How a Former Prisoner Expanded An Underwear Line For Kids, With Help From Beyoncé

Yolanda Perkins, the founder and CEO of Undies by BlendiTone, a line of underwear for children of color, has faced numerous challenges throughout her life. She has gone from being a prison inmate to a successful entrepreneur who advocates for Black children’s representation. She is also a supporter of the reintegration of ex-prisoners. 

Yolanda couldn’t have imagined how the Beyonce Effect would help her children’s underwear business gain traction in the market, but she’s grateful and delighted to be on her way to making a difference.

“I see the reaction from my kids when they see faces that actually look like theirs on their underwear, not a Disney character that doesn’t look like them. It’s a sense of empowerment, and I want to give that to Black kids all over the world with this line,” she explained.

Yolanda now has startup capital to scale her company, Undies by BlendiTone, at the same rate as her now-viral renown as a recipient of the NAACP and BeyGood Impact Award. 

The idea came to her in early 2019 as she was shopping for panties with her then 6-year-old daughter at a large retailer. Yolanda’s daughter, dissatisfied with the design and character options offered to her, made a remark that spurred the business concept. “She said ‘I want something with someone that looks like me on it. None of these characters look like me,’ and she was right,” Yolanda said. Yolanda then conducted market research and had samples manufactured of children’s characters who resembled her own children.

Yolanda was no stranger to company ownership, having already launched many ventures. Dealing with hurdles arising from the stigma of her past as a former federal prison convict taught her that the only road to liberty was through self-employment. She decided to try selling underwear on Instagram and Facebook to see how quickly she could sell out.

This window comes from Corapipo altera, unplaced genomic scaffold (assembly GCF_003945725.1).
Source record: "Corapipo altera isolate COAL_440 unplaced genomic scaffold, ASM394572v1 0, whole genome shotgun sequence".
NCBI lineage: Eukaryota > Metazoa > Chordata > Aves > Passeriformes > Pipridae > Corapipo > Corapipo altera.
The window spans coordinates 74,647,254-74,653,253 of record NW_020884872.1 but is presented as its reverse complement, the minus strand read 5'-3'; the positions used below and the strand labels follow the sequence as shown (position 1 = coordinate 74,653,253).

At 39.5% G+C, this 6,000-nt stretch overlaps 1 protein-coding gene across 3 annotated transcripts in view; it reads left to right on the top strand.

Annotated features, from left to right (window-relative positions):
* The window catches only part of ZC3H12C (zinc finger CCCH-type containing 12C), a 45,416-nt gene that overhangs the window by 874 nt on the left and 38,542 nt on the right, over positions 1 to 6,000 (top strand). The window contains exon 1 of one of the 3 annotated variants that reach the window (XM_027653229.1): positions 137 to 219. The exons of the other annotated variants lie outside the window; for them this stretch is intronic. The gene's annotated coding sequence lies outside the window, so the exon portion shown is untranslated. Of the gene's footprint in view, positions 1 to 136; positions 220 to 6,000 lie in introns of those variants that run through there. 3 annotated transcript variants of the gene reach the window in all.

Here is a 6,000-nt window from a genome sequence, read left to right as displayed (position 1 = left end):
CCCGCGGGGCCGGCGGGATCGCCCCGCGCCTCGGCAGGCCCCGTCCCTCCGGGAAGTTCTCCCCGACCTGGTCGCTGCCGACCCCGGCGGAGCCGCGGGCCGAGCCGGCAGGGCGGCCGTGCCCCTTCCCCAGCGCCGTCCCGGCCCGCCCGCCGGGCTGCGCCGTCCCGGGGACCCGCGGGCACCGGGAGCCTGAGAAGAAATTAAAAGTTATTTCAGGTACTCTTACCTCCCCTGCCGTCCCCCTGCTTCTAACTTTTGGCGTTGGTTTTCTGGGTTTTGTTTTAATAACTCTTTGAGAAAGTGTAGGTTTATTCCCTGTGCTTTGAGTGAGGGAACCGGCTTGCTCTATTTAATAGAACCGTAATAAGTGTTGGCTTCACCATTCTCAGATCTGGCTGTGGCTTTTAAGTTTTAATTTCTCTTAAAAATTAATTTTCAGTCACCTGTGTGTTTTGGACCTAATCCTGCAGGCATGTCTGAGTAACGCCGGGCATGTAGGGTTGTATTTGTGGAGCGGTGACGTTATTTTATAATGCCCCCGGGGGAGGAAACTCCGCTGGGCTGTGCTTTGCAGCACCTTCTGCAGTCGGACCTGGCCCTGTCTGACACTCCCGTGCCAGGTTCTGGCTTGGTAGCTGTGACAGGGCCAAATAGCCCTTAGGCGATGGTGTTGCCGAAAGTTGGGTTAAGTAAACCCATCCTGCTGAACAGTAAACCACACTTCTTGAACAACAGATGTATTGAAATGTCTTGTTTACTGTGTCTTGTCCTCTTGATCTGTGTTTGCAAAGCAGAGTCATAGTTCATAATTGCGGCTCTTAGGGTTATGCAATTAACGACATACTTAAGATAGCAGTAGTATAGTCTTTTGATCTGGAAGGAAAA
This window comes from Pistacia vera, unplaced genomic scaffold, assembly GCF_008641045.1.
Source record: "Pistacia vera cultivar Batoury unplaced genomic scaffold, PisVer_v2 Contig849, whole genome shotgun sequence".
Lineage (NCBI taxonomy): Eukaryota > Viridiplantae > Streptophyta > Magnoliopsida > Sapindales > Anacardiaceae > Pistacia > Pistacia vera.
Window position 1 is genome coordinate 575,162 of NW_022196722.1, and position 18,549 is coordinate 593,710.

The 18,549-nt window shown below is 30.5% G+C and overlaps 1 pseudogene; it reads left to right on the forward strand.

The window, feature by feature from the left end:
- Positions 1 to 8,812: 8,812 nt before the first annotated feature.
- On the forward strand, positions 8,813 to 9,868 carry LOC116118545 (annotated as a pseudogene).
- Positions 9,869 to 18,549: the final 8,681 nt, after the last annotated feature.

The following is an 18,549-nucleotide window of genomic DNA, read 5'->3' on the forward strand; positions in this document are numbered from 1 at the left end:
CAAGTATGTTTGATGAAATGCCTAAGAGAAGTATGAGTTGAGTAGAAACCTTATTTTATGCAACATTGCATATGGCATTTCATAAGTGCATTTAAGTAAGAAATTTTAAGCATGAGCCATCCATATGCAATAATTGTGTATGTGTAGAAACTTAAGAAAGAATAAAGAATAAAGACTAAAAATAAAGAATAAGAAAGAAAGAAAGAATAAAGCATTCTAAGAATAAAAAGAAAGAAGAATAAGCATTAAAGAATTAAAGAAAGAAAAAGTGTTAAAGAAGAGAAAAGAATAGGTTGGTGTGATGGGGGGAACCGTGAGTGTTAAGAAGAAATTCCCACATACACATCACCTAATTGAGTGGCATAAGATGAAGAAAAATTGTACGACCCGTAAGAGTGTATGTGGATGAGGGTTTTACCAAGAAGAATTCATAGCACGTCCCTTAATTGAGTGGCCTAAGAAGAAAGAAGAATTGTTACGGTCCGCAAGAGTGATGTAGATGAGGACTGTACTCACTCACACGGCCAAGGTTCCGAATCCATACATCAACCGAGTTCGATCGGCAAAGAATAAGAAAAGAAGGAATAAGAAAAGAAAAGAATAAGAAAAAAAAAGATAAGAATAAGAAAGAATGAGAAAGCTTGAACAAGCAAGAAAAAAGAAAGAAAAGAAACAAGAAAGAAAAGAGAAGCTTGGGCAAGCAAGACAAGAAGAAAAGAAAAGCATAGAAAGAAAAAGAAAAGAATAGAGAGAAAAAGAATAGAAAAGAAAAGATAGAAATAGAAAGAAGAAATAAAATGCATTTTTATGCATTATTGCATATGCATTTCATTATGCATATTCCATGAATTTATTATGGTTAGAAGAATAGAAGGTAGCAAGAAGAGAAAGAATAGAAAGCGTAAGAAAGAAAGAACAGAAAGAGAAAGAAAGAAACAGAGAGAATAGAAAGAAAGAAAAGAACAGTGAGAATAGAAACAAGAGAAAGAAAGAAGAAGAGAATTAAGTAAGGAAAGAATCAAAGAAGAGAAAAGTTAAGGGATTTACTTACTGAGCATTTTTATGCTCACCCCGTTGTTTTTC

Despite some success with social media sales, Yolanda discovered she lacked the financial resources to bootstrap the expenditures required to compete with big retail companies. “I would see their packaging and presentation and I knew I didn’t have enough savings to keep up. It paralyzed me for a while even though I had two boxes left to sell,” she admitted.

Yolanda was motivated again months later, in late 2020, when a mentor invited her to a grant writing for a business course. She’d heard about the BeyGood Impact Award for Black-owned businesses and knew she wanted to apply at that point. 

Yolanda’s prison-to-promising-entrepreneur narrative has gone viral a couple of times on social media after the prize winners were revealed in January 2021. Yolanda believes she’s ready to get into the market and establish her brand as a representation and restoration agent now that she has startup capital and great visibility.

She comments, “My vision is to bring all production and distribution in-house so I can give job opportunities to returning citizens like me. I understand how hard it can be fighting against that stigma when you’ve made some bad decisions in your life, and I want to be able to give people the second chance they need to move on in a positive direction.”

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